An open letter in 2021 to House Speaker Tim Moore, Senate leader Phil Berger and Gov. Roy Cooper from the NC Healthcare Association, the NC Chamber and 10 other groups asked them to tackle what they called a “mental health state of emergency.”
The state continues to need more in-patient beds for children, geriatric patients and people with complex needs, NC Healthcare Association spokeswoman Cynthia Charles said in an email this week.
“We also need more community-based services to meet the high level of demand for patients who need behavioral health care,” she wrote. “Resources should be directed at strengthening the entire array of care and addressing the systemic inequities in our behavioral health care system such as the low reimbursement rates, poor provider networks, and workforce shortages. Initial investments are important, but sustained funding will the key to ensuring success.”
Medicaid expansion deemed essential
Central in Kinsley’s keynote address was the exhortation that Medicaid expansion remains the most important step the state can take toward providing needed behavioral health care.
When Kinsley and others mentioned Medicaid expansion, the audience cheered and applauded.
Medicaid would offer insurance coverage to people who now don’t qualify.
“If you have serious mental illness, it’s hard to maintain a job,” Kinsley said in an interview before his formal remarks. “If you can’t maintain a job, you don’t have health insurance. You see this population is disproportionately uninsured, so we really need to get them the coverage they need.”
Mental health parity — which requires some insurance plans to provide mental health coverage that is comparable to physical health coverage — is still lacking in public and private insurance, Kinsley said.
If patients can’t pay, clinics can’t afford to stay open.
He pointed to recent moves to bolster mental health care.
Five community behavioral health clinics were awarded a total of $20 million from a federal grant to provide comprehensive care to people with severe mental, behavioral, or emotional disorders.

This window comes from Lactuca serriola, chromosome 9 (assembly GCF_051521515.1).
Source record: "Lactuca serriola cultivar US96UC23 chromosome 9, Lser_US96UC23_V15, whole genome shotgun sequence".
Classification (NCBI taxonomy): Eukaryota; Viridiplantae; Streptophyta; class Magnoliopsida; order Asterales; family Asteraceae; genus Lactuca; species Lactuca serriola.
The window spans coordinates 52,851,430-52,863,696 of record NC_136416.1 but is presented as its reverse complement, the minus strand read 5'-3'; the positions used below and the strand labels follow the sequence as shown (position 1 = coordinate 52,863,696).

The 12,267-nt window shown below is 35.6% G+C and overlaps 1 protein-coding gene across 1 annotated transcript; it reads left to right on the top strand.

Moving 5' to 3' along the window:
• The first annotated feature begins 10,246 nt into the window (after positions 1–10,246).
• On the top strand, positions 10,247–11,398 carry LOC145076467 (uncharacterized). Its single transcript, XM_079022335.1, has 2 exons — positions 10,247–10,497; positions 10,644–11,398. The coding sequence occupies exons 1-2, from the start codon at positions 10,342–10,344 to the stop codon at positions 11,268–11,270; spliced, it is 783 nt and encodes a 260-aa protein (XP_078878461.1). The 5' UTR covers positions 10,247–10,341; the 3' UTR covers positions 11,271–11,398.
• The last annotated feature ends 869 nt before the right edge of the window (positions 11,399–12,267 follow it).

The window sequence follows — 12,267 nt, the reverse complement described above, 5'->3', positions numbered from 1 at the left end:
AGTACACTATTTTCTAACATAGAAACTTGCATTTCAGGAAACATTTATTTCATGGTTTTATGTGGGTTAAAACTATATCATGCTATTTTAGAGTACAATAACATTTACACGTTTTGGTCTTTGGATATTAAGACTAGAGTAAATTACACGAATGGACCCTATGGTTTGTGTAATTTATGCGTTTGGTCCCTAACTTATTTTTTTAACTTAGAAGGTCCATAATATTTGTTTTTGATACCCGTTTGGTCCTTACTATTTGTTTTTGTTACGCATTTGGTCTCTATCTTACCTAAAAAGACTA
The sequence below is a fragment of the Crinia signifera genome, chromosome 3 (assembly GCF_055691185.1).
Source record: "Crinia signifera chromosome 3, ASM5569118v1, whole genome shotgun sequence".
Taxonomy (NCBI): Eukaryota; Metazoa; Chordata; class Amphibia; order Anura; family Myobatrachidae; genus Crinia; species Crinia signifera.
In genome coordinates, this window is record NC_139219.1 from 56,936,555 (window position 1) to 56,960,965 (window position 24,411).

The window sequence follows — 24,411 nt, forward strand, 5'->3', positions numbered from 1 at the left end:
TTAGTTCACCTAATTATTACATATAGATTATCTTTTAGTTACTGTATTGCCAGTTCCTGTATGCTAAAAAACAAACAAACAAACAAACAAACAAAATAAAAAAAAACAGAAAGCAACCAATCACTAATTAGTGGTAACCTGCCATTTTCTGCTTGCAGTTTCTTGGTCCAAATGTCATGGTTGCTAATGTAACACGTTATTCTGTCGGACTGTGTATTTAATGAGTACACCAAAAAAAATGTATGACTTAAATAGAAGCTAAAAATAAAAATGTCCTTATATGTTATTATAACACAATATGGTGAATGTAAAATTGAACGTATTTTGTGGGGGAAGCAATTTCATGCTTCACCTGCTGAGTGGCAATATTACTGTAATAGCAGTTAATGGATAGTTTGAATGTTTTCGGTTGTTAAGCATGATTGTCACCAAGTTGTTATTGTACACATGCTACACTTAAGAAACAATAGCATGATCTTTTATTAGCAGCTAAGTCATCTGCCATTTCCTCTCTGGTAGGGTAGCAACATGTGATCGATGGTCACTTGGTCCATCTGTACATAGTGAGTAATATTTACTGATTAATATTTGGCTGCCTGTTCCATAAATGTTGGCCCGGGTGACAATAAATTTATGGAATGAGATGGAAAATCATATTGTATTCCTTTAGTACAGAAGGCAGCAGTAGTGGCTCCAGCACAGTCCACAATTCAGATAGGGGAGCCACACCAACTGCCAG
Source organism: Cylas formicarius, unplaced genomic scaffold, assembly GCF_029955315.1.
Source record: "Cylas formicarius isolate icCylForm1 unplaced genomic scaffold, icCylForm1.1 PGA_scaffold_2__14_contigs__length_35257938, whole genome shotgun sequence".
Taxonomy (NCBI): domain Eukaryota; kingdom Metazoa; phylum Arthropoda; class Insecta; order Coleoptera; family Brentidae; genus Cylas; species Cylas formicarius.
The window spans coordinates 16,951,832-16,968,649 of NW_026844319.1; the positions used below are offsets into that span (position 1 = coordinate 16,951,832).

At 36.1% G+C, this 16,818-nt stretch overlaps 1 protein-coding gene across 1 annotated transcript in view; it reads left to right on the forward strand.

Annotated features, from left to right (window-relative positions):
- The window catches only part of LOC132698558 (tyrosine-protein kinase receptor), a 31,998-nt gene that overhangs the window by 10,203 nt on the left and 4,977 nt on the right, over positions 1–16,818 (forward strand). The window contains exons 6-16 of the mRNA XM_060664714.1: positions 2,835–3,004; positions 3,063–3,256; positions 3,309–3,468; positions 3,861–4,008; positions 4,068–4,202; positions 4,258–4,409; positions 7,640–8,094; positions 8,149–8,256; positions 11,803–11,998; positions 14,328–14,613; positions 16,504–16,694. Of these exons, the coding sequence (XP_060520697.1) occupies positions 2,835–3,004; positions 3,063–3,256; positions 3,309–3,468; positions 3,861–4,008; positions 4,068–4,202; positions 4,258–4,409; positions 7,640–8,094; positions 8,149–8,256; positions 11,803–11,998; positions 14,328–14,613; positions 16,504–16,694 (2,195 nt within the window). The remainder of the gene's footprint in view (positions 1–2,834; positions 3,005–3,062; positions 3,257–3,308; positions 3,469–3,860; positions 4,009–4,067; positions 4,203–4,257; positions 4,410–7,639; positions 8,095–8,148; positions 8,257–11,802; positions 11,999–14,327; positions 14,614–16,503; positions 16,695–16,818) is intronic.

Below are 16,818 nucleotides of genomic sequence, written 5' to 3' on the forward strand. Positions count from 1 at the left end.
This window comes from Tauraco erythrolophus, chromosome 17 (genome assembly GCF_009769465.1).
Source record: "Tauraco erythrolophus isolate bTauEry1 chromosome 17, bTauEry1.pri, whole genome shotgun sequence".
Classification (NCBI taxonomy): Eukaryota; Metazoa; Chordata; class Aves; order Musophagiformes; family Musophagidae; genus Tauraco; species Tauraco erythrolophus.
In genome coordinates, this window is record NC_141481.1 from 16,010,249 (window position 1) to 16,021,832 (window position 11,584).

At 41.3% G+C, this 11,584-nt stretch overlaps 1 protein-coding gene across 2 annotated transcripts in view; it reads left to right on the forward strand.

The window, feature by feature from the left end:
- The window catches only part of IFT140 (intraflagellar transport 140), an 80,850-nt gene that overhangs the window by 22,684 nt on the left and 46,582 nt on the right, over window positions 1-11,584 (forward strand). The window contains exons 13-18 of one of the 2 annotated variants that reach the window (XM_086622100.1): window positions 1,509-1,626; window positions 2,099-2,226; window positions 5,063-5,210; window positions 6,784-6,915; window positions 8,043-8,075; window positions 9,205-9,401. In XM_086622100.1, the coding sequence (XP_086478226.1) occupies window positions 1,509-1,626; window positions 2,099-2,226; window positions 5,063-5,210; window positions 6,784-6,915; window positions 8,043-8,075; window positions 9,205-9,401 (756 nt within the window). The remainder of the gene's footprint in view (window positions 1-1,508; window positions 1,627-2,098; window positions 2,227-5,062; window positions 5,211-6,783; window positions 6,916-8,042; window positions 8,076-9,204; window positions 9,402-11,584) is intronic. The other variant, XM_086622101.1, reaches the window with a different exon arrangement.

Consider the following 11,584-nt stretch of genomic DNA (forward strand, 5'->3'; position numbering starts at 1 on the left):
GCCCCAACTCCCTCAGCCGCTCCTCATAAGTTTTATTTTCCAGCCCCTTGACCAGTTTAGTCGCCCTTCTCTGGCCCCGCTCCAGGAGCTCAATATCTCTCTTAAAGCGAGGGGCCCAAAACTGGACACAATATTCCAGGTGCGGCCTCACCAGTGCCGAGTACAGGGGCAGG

To address some of the need for hospital beds, DHHS and UNC Health are going to convert the R.L. Blakely Alcohol and Drug Abuse Treatment Center in Butner into a 54-bed inpatient psychiatric hospital for children and adolescents.
And after a false start in the General Assembly last year, Republican legislators said Saturday they’re all but certain the legislature will vote to expand Medicaid this year.
North Carolina is set to get a signing bonus of $1.5 billion if it expands Medicaid.
Rep. Wayne Sasser, a Republican from Albemarle, said legislators are talking about spending $1 billion of that bonus payment on mental health.
Sasser told the audience that the legislature would probably vote to expand Medicaid in March.
“When, I said ‘when’ not ‘if’, we pass Medicaid expansion, it’s going to solve a lot of problems,” Sasser told the audience.
No shortage of needs
In a brief interview, Sasser said the House Health Committee leaders met last week with Kinsley and his staff to talk about how to use the Medicaid expansion signing bonus.
“The consensus is with my Health chairs and with the department, that mental health is not only the biggest issue that we have in the state, but nationally.”
Democrats who spoke Saturday had plenty of ideas on ways to improve the mental health system.
Sen. Sydney Batch of Wake County said pediatricians and schools should identify risks early and direct families toward help.
Rep. Carla Cunningham of Mecklenburg County said the state needs to pay attention to health equity.
“We have a ways to go,” she said. “It’s not just going to take dollars. It’s going to take some creativity. It’s going to take some innovation and it’s going to take a lot of readiness on our part.”
Rep. Marcia Morey of Durham said the state should stop cutting taxes. A 2.5%, the state’s corporate tax rate is the lowest of any state that collects corporate taxes. The rate is going to ratchet down to zero by the end of the decade.
“We’re shrinking what’s available,” she said. “We could use that money to fund in-home services. Kids need their families.”